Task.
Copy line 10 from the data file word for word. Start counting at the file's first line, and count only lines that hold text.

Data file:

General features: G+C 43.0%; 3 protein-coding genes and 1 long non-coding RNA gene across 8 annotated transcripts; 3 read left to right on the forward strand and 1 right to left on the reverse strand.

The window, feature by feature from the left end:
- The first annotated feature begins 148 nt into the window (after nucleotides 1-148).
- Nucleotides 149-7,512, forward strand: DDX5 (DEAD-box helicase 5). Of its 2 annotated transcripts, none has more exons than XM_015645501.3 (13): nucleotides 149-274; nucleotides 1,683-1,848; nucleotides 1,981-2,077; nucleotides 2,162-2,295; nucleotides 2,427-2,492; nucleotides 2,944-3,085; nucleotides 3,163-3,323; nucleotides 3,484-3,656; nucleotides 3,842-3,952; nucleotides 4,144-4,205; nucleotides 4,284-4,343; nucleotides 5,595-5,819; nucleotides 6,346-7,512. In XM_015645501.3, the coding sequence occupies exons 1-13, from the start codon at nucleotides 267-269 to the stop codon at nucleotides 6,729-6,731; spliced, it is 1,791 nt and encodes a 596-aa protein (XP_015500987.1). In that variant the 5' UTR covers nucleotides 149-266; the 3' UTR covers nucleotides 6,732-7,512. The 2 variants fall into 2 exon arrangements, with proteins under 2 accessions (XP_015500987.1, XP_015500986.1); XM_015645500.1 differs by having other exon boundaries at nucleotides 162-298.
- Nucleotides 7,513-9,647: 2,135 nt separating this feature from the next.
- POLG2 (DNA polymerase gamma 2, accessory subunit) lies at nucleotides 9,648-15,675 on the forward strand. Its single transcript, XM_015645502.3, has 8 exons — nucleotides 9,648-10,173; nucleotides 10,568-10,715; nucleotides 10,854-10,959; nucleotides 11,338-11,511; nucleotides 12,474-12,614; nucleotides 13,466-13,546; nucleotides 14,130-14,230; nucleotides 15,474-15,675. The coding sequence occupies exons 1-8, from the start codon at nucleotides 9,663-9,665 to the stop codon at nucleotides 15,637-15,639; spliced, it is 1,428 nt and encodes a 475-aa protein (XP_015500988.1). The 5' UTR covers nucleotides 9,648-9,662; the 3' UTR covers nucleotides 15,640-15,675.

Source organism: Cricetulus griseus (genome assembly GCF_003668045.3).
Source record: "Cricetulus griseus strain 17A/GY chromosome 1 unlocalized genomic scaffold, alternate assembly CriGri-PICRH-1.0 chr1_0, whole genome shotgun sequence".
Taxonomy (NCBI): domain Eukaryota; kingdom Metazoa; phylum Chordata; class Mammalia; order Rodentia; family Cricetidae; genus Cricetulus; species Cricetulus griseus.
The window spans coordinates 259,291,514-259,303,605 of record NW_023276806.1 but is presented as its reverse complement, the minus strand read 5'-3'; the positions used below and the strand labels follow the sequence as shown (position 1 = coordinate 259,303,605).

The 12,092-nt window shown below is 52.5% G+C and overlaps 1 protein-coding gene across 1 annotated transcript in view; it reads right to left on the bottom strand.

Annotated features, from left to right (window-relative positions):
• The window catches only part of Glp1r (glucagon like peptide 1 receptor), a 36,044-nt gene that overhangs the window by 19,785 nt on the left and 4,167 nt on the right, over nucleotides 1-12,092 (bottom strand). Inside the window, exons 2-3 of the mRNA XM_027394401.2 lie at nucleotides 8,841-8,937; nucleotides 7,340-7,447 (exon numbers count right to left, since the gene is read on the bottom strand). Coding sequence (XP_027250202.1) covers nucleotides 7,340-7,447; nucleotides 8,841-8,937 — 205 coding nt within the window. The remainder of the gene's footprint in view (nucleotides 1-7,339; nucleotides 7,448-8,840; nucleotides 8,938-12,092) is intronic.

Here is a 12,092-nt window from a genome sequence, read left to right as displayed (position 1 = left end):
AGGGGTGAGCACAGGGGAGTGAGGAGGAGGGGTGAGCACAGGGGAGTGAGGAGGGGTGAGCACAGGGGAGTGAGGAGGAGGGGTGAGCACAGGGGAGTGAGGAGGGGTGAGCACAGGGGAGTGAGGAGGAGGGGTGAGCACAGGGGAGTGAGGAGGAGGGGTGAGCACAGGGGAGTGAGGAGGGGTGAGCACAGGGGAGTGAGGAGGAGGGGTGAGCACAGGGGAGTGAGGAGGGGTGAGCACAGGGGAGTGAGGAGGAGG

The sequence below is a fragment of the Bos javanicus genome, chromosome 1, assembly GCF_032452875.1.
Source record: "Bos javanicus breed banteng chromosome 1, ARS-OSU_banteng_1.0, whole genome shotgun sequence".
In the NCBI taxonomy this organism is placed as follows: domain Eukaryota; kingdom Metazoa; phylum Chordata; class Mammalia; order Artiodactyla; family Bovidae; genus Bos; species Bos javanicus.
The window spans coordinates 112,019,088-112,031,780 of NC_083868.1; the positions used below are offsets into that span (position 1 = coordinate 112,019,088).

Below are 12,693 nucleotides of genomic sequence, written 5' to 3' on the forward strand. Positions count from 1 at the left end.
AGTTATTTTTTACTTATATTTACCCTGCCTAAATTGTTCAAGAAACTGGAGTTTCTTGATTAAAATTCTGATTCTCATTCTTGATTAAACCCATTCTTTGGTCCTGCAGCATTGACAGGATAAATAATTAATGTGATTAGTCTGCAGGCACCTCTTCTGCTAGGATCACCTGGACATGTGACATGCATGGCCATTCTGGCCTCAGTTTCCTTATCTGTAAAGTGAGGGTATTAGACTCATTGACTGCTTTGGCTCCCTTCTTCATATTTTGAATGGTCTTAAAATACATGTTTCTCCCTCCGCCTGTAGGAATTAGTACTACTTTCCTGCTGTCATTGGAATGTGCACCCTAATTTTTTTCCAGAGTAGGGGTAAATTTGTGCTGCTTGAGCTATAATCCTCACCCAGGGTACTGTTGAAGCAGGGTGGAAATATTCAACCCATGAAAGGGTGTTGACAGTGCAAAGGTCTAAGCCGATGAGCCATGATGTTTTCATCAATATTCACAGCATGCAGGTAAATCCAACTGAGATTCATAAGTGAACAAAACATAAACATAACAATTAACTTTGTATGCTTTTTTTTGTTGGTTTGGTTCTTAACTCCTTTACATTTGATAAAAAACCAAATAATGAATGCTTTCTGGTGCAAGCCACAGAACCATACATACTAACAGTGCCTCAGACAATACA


The window spans coordinates 259,291,514-259,303,605 of record NW_023276806.1 but is presented as its reverse complement, the minus strand read 5'-3'; the positions used below and the strand labels follow the sequence as shown (position 1 = coordinate 259,303,605).